Mourad Abazid, 56, a government employee from the low-lying village of Kobaniya, on the Nile’s west bank, said the floods had inundated his house, forcing him and his family to shelter at a mosque. He was now sleeping in the street beside the rubble of their home, while his wife and three children stayed with neighbors.
“Thank God, no one died; we rescued people, but our houses are gone,” he said. “We don’t know what we’re going to do now.”
Most houses in the village were at least partly damaged, he said, with some in danger of collapsing. There had been no electricity or water since Friday night.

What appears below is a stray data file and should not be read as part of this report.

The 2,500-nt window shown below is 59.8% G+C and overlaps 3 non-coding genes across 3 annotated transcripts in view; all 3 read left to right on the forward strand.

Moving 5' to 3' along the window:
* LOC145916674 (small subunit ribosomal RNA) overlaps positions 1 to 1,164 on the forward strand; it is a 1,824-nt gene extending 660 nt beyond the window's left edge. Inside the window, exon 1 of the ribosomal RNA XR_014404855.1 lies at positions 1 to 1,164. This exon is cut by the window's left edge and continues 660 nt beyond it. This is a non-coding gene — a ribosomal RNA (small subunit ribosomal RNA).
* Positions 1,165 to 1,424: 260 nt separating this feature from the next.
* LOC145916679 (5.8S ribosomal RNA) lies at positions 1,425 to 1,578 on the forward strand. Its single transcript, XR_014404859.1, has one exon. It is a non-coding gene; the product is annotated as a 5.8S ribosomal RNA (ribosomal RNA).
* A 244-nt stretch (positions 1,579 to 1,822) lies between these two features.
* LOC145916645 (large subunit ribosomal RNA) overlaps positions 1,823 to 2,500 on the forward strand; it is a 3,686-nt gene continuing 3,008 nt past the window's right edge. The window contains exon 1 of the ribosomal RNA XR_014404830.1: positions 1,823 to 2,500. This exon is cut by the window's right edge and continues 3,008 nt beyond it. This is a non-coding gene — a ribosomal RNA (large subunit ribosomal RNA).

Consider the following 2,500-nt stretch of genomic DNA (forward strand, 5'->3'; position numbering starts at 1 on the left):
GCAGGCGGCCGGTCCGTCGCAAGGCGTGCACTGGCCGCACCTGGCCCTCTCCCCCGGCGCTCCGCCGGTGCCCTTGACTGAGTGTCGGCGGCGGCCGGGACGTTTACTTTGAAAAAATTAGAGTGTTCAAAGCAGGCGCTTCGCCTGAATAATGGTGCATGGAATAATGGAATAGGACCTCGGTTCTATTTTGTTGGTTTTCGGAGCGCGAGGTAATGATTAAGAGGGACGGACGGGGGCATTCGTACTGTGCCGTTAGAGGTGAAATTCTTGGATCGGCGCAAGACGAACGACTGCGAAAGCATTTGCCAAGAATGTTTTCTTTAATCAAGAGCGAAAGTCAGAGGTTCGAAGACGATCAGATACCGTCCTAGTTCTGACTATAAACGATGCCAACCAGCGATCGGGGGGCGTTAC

“It was just an hour of rain, but it wrecked everything,” Mr. Mohamed said.
Aswan and the broader region of Upper Egypt have a long history of suffering official neglect. Amid widespread poverty, some Aswanis have turned to freelancing as scorpion hunters, a profitable if risky pursuit.
Scorpions can be milked for their venom, used for scientific research and some medical treatments. A single gram of scorpion venom, requiring the milking of as many as 3,000 scorpions, can be exported for $8,000, said Dr. Abdel-Rahman, who studies medical and scientific uses for the venom.
Toxins isolated from deathstalker venom are currently used in laboratory research and in cancer treatment, where they can be used to paint tumor cells in the brain during surgery, highlighting them for removal.
“I’m very, very sad when people kill scorpions,” Dr. Abdel-Rahman said, “because the venom of scorpions is very rich and useful.”